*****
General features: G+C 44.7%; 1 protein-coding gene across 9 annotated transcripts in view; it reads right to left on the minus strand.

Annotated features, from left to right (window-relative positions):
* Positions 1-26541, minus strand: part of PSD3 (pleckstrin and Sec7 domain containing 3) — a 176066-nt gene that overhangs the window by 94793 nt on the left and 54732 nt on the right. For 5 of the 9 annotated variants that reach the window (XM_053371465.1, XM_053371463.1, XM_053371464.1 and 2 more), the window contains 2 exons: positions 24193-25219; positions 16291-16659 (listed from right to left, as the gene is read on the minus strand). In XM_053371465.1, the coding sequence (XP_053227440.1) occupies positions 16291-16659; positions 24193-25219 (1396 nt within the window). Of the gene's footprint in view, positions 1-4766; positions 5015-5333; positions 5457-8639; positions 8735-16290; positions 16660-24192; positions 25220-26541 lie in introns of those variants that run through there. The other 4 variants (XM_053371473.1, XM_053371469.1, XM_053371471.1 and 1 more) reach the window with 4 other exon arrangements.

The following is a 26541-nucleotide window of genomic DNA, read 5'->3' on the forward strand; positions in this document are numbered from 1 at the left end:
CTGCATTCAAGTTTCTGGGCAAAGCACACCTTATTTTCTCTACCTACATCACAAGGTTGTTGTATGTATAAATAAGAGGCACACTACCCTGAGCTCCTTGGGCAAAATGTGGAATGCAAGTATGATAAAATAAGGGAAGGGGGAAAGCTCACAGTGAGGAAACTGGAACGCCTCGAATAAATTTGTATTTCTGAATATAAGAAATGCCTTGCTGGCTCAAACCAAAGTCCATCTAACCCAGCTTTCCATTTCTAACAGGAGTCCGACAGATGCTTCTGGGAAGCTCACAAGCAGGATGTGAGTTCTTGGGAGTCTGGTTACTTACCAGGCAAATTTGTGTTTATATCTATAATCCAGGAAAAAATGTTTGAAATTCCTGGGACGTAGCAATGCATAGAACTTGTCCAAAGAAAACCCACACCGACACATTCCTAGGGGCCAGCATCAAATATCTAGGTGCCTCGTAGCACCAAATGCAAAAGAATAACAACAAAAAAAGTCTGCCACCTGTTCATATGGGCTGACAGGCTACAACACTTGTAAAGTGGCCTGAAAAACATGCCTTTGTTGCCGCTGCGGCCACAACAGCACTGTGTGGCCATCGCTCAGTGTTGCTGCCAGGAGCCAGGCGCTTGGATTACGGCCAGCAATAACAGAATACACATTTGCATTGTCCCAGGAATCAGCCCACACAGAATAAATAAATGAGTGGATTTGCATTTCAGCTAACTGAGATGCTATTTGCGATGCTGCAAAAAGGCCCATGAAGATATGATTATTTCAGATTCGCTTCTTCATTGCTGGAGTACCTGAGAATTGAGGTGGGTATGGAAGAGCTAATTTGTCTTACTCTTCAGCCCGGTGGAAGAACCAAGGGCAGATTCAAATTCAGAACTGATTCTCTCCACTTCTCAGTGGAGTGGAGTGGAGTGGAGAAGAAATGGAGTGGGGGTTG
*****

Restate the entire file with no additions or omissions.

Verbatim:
General features: G+C 44.7%; 1 protein-coding gene across 9 annotated transcripts in view; it reads right to left on the minus strand.

Annotated features, from left to right (window-relative positions):
* Positions 1-26541, minus strand: part of PSD3 (pleckstrin and Sec7 domain containing 3) — a 176066-nt gene that overhangs the window by 94793 nt on the left and 54732 nt on the right. For 5 of the 9 annotated variants that reach the window (XM_053371465.1, XM_053371463.1, XM_053371464.1 and 2 more), the window contains 2 exons: positions 24193-25219; positions 16291-16659 (listed from right to left, as the gene is read on the minus strand). In XM_053371465.1, the coding sequence (XP_053227440.1) occupies positions 16291-16659; positions 24193-25219 (1396 nt within the window). Of the gene's footprint in view, positions 1-4766; positions 5015-5333; positions 5457-8639; positions 8735-16290; positions 16660-24192; positions 25220-26541 lie in introns of those variants that run through there. The other 4 variants (XM_053371473.1, XM_053371469.1, XM_053371471.1 and 1 more) reach the window with 4 other exon arrangements.

The following is a 26541-nucleotide window of genomic DNA, read 5'->3' on the forward strand; positions in this document are numbered from 1 at the left end:
CTGCATTCAAGTTTCTGGGCAAAGCACACCTTATTTTCTCTACCTACATCACAAGGTTGTTGTATGTATAAATAAGAGGCACACTACCCTGAGCTCCTTGGGCAAAATGTGGAATGCAAGTATGATAAAATAAGGGAAGGGGGAAAGCTCACAGTGAGGAAACTGGAACGCCTCGAATAAATTTGTATTTCTGAATATAAGAAATGCCTTGCTGGCTCAAACCAAAGTCCATCTAACCCAGCTTTCCATTTCTAACAGGAGTCCGACAGATGCTTCTGGGAAGCTCACAAGCAGGATGTGAGTTCTTGGGAGTCTGGTTACTTACCAGGCAAATTTGTGTTTATATCTATAATCCAGGAAAAAATGTTTGAAATTCCTGGGACGTAGCAATGCATAGAACTTGTCCAAAGAAAACCCACACCGACACATTCCTAGGGGCCAGCATCAAATATCTAGGTGCCTCGTAGCACCAAATGCAAAAGAATAACAACAAAAAAAGTCTGCCACCTGTTCATATGGGCTGACAGGCTACAACACTTGTAAAGTGGCCTGAAAAACATGCCTTTGTTGCCGCTGCGGCCACAACAGCACTGTGTGGCCATCGCTCAGTGTTGCTGCCAGGAGCCAGGCGCTTGGATTACGGCCAGCAATAACAGAATACACATTTGCATTGTCCCAGGAATCAGCCCACACAGAATAAATAAATGAGTGGATTTGCATTTCAGCTAACTGAGATGCTATTTGCGATGCTGCAAAAAGGCCCATGAAGATATGATTATTTCAGATTCGCTTCTTCATTGCTGGAGTACCTGAGAATTGAGGTGGGTATGGAAGAGCTAATTTGTCTTACTCTTCAGCCCGGTGGAAGAACCAAGGGCAGATTCAAATTCAGAACTGATTCTCTCCACTTCTCAGTGGAGTGGAGTGGAGTGGAGAAGAAATGGAGTGGGGGTTG